Everything an Illustrator User Needs to Get Started in 3D with Adobe Dimension
If you’re a designer doing logo and package design, you’re likely already using Illustrator for your artwork. But what if you could ‘level up’ your designs and easily take them into 3D? Now, thanks to our new 3D compositing tool, Adobe Dimension, it’s possible for designers to do so with no previous 3D expertise required. Now, you’ll be able to show your clients and bosses what these graphics actually look like applied to real world visualizations, something that could result in a quicker, smoother approval process for your Illustrator designs.
We spoke with Dimension Product Manager Jeanette Mathews to get her take on all the benefits available to designers who bring their designs from Illustrator to 3D models in Dimension.
Getting started: Bring your Illustrator designs into Dimension
- Download Adobe Dimension.
- Take the native graphic file from Illustrator and drag it onto one of the many pre-set models available in Dimension.
- Drag this model onto a scene of your choice (there are lots of assets in Adobe Stock ready for you to use).
- View the photorealistic rendering of your Illustrator design in full 3D, then use customizable lighting and material settings to tweak it until it’s just right.
There’s no friction standing in the way of any designer who wants to take their project to the next level with visualizations in Dimension. “What excites me about Dimension is the barrier to entry is so low. You really don’t need anything except for a piece of art,” said Jeanette.
The problem with project approvals, and the solution
A common issue that many designers face in their creative process is having to explain to stakeholders what exactly their designs will look like in the real world. As a result, great designs and ideas often get rejected because approvers can’t imagine how a flat design will translate into 3D. Dimension fixes that hole in the process by making it easy for graphic designers and illustrators to show off their art in an applied manner.
“Often, it’s really hard for designers working in Illustrator to communicate what their design is really going to look like to their bosses. It’s a shame that great ideas are often overlooked because someone approving it didn’t understand what it could be. So that power, empowering a designer to take that design and say, ‘This is what it is really going to look like when we put it into production,’ means that you can sell your idea and get approvals so much earlier,” said Jeanette.
The practical application of the Illustrator-to-Dimension workflow
While Dimension provides Illustrator and Photoshop users with similar benefits (and essentially the same import process for both tools), there is a noteworthy difference that can make a real difference in a designer’s workflow.
Illustrator’s user base is more package and design-focused, making the integration with Dimension an ideal complement to these designers’ need to see their finished designs as 3D objects in the real world. Since the majority of content designed in Illustrator by professionals will be put on real objects, this speaks to the practical aspect of the workflows in Illustrator, versus the more creative experimentation found within Photoshop.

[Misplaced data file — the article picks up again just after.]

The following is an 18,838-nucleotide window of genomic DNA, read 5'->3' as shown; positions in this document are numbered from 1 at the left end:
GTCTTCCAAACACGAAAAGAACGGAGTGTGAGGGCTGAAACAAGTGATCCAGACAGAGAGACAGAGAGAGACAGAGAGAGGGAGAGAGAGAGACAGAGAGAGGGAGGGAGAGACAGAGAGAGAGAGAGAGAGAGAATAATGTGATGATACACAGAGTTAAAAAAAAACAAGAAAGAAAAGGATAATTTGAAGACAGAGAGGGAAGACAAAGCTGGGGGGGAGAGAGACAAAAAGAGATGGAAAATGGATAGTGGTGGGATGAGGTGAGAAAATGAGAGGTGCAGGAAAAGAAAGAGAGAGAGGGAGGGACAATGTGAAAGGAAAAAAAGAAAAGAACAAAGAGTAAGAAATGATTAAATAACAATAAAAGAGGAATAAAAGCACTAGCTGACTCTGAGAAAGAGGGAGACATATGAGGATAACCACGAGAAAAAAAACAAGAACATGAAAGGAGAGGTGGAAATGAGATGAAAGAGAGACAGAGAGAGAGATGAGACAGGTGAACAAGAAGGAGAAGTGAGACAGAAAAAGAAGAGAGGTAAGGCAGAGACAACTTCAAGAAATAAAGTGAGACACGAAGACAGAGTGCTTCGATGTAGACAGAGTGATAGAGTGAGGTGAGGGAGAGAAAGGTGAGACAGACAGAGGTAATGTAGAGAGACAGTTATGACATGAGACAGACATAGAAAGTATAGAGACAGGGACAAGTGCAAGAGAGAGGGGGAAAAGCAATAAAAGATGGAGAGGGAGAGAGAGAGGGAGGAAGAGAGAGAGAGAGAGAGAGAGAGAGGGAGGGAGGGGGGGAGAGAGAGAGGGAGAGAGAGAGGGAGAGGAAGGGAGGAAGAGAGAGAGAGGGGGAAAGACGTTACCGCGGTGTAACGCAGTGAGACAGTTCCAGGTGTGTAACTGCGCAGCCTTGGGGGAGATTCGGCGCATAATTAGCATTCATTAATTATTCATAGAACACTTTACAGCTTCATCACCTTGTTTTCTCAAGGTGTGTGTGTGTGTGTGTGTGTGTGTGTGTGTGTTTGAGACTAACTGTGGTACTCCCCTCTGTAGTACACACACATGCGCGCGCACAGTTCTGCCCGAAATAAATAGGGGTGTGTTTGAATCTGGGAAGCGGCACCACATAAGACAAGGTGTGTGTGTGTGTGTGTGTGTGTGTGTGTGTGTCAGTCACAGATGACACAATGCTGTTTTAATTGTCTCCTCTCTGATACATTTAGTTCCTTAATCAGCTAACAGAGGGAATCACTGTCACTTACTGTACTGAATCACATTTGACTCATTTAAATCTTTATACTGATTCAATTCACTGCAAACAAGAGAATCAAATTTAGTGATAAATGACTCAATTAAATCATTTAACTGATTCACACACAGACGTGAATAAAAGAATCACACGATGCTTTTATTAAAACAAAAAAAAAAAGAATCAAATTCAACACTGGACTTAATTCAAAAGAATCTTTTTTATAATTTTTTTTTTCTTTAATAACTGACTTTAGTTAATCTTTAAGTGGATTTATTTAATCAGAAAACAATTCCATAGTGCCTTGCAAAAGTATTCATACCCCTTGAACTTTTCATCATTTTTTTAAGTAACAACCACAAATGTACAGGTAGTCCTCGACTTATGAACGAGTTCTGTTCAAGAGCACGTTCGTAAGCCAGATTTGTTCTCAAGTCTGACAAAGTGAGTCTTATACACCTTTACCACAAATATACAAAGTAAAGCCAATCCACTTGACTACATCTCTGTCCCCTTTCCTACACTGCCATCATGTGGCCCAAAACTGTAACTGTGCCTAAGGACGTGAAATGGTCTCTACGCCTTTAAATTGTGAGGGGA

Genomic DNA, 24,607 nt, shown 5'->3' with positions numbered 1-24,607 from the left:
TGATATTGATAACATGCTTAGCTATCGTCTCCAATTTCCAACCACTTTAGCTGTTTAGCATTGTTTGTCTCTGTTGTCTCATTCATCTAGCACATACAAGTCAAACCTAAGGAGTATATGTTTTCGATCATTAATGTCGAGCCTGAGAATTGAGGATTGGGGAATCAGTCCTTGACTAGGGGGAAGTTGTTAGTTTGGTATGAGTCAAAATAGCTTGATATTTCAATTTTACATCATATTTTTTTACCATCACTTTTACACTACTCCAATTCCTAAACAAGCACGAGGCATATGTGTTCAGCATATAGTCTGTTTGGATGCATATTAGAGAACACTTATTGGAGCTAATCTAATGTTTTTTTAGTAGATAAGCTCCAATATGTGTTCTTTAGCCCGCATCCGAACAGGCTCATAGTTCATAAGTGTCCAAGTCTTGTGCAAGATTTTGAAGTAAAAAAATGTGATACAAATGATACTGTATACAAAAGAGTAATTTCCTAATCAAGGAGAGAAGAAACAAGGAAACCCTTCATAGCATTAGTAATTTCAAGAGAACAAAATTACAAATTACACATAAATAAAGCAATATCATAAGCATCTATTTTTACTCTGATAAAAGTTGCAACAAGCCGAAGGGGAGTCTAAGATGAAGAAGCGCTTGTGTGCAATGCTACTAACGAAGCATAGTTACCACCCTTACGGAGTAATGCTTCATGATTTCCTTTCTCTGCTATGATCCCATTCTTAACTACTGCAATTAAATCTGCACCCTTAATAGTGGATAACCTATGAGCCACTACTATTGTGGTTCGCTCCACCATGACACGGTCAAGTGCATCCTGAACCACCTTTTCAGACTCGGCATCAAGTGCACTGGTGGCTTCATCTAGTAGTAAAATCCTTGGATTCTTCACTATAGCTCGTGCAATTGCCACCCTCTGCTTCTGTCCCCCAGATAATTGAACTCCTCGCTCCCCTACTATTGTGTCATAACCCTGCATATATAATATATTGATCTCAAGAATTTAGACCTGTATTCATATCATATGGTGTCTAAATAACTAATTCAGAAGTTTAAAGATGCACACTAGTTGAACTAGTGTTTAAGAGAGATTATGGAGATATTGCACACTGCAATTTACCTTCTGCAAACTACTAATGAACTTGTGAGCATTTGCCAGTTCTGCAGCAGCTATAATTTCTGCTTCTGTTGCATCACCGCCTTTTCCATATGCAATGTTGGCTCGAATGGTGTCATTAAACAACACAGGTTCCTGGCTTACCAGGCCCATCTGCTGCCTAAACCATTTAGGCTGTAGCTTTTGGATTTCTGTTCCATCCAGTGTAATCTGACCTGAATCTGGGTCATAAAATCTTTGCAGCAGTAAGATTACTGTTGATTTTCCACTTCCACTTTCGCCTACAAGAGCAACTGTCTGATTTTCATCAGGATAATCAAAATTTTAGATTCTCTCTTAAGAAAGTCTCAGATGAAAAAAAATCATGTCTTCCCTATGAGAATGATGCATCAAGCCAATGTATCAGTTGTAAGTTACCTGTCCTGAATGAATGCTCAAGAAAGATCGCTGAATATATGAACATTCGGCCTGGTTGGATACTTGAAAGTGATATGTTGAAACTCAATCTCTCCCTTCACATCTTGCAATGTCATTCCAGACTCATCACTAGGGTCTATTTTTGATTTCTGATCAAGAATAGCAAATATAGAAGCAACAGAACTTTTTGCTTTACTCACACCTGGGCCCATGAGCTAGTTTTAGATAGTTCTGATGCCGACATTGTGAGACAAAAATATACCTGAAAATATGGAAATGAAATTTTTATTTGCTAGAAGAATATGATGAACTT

Improve designs with better visualizations
For Illustrator users, Dimension can also be a useful tool in their design process. This goes beyond the ability to show the real-world application of your designs to gain approvals; Dimension can also add a new way of approaching your 2D graphic designs. You’re able to see what your design will look like glossy, metallic, etc., and see how it bends and warps on a surface. That’s really powerful, as a designer, because now you can make design choices in Illustrator with the knowledge of how it translates in 3D.
“Say you were working with a glossy logo, but it’s really hard to visualize gloss in Illustrator. If you put that object into Dimension and you’re looking at the glossiness, you can easily tell how that gloss will look in a variety of 3D environments and lighting conditions; for example, the black color you’ve used might be getting blown out from the gloss,” said Jeanette. “So it can help you think about printing and packaging effects that you might not be able to see in Illustrator alone.”
Once you’ve imported your Illustrator design into Dimension and applied it to a 3D model, you’re able to play around with various effects like:
Designers are also able to work with different layers in Dimension and bring in as many images as they’d like. Each layer can then feature its own, unique material effects, which allows designers to experiment with the physical aspects of their designs in a way not previously possible. Also, since Dimension is a part of Adobe Creative Cloud, designers are also able to access CC Libraries. This means you can easily share assets between applications and keep everything up-to-date and synced.
The 3D future, at your fingertips
Jeanette believes that 3D application is only going to get bigger in a multitude of industries, and now is a good time for Illustrator users to embrace it in their daily work. As the design industry keeps evolving, so, too, does the need for designers to upgrade their skill sets. As you compete for clients, projects, and approvals in an ever-growing pool of professionals and freelancers, nothing can be more vital than standing out from the rest of the pack. “We see 3D applied to apparel, product design, advertising; it’s everywhere, and it’s only going to be more so as we see AR, VR, and other mixed realities become bigger players,” said Jeanette.
“This can be a differentiating factor and that’s really important these days, having something that sets you apart from the crowd. I think 3D is an essential skill to start mastering and prepare yourself for the future.”